The government has made massive cuts in climbers’ royalty fee for peaks including the Mt Everest with an aim at attracting more mountaineers.
Also, the he government for the first time has introduced separate mountaineering royalty fee for Nepali climbers in a bid to get rid of crowds seeking government financial assistance and royalty waiver to climb Mt Everest.
As per the revised rate, $11,000 has been fixed for a foreigner aspiring to climb Mt Everest during the spring season from the normal route (South East Ridge). Earlier, the fee was $25,000 per person. Likewise, $ 10,000 has been fixed for a climber climbing Everest from other routes.
The royalty fee for climbers on the South East Ridge route during autumn has been revised to $5,500 from $12,500, while for summer/winter it has been revised to $2,750 per person from $6,250.
The new royalty fee for foreigners will come into effect from January 1, 2015.
However, the group royalty system will stay in place. A Mt Everest expedition that may have a maximum of 15 members (group) currently costs $10,000 per person. For Nepali climbers, the royalty fee has been set at Rs 75,000 per person during the spring season and Rs 37,500 and Rs 18,250 during the autumn and winter/summer, respectively. The latest fee structure for Nepali climbers will come into effect from February 13, 2014.
Government officials said the royalty fee was very high for Nepalis and it used to take at least a two-month process to get royalty waiver from the government. As a result, many of them were forced to climb mountains as guides of expedition teams. Fixing the minimum royalty amount for Nepalis will end such practices, the officials said.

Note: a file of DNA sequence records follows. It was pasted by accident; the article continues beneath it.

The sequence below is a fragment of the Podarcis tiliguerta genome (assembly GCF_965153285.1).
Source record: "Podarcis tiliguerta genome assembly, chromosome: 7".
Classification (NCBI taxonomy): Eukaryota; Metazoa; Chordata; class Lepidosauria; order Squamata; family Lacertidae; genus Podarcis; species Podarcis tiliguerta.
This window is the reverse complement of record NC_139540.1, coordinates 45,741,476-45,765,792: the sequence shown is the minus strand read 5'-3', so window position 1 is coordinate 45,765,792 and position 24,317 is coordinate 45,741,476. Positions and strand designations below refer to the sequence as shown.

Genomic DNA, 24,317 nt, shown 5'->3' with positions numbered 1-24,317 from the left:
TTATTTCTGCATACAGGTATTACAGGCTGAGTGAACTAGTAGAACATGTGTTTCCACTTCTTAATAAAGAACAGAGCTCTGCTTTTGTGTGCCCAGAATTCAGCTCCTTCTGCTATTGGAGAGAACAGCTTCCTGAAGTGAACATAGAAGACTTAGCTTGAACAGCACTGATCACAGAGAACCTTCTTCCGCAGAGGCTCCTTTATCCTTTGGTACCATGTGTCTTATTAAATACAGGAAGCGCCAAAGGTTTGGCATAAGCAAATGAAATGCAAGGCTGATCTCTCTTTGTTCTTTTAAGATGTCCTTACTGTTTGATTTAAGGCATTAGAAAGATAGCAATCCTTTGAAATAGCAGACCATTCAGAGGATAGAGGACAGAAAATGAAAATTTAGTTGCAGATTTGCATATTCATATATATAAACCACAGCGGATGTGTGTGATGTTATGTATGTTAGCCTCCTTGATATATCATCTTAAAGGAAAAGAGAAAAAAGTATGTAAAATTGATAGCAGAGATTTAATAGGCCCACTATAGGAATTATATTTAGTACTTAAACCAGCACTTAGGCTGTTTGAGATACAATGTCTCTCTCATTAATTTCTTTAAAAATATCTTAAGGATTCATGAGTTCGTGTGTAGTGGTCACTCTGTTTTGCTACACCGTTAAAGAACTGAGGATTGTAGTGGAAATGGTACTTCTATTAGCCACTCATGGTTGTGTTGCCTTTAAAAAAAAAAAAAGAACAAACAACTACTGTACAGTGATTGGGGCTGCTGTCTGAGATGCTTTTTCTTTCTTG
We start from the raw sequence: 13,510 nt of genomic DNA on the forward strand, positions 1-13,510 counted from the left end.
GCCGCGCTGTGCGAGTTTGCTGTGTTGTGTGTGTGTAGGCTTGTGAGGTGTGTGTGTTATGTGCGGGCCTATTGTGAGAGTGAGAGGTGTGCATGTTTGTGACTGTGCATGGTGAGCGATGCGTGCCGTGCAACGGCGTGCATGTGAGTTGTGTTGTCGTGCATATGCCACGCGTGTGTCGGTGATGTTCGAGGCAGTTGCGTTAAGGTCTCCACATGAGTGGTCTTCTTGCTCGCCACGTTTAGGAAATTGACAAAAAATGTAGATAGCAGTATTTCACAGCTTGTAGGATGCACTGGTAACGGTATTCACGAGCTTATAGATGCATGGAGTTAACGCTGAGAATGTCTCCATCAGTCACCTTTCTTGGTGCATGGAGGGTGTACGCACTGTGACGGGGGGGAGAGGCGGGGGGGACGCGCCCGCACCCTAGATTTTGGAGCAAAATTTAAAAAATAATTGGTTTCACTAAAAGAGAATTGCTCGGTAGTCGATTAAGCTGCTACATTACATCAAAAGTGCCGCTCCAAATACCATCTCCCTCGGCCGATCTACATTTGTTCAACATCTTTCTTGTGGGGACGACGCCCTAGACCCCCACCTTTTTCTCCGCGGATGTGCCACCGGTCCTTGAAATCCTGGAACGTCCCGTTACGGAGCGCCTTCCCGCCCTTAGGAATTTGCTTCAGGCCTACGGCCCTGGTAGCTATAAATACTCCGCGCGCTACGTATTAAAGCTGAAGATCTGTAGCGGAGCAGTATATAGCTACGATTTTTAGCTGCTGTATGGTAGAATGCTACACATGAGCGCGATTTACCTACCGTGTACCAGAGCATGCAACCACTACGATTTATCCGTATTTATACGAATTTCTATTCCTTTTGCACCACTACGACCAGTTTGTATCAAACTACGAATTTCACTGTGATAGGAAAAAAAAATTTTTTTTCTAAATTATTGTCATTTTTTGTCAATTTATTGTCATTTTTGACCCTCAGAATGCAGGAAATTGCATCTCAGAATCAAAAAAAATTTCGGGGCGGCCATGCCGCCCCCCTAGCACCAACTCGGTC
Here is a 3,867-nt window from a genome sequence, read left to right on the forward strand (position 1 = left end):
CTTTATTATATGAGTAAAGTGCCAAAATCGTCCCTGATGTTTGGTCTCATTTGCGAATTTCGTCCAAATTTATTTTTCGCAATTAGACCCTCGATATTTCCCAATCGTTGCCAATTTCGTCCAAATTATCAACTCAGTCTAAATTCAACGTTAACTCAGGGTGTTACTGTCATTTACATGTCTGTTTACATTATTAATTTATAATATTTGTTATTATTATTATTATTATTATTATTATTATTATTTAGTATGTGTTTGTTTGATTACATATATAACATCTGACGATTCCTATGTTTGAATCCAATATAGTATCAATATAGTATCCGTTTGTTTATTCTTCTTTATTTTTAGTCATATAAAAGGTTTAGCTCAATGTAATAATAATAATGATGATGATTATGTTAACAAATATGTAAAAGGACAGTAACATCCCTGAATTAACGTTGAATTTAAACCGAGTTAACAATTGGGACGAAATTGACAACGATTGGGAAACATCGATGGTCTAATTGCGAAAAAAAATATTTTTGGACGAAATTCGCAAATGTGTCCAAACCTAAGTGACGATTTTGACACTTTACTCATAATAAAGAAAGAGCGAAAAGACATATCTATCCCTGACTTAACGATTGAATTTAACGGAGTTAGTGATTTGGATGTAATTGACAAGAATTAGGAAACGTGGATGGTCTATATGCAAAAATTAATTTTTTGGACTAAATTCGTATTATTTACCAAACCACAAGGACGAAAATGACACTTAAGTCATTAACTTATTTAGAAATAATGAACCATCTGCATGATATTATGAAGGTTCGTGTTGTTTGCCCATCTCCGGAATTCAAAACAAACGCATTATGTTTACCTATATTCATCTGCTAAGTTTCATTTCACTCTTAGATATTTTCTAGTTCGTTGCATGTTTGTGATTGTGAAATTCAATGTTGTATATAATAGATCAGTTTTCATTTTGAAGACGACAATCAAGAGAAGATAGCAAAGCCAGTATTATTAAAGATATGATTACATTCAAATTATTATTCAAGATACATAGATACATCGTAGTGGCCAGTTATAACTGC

The royalty fee for foreigners aspiring peaks of 8,000 meters or more (except Everest) has been revised to $1,800 per person from $5,000 during the spring. It will cost $900 and $450 per person during the autumn and winter/summer, respectively.
“The move is aimed at attracting and encouraging more individual climbers in the country,” said Madhu Sudan Burlakoti, chief of the Industry Division under the Ministry of Culture, Tourism and Civil Aviation. “We have revised the fee as there were numerous complaints from foreign mountaineers that climbing cost was too high in Nepal.”
A committee formed to recommend on the revision of mountaineering royalty and adoption of necessary measures to make Nepal’s mountain tourism productive had in November last year submitted a report to the government, suggesting a revision of the expedition royalty fee for Mt Everest and other peaks. The revised royalty fee was published in the Nepal Gazette on Wednesday.
The government on July 16, 2013, had completely waived off royalty fee for climbers for peaks located in the mid-and-far western development region for five years. Annually, the government has been collecting more than Rs 240 million in mountaineering royalty.
source: ekantipur, 13 Feb 2014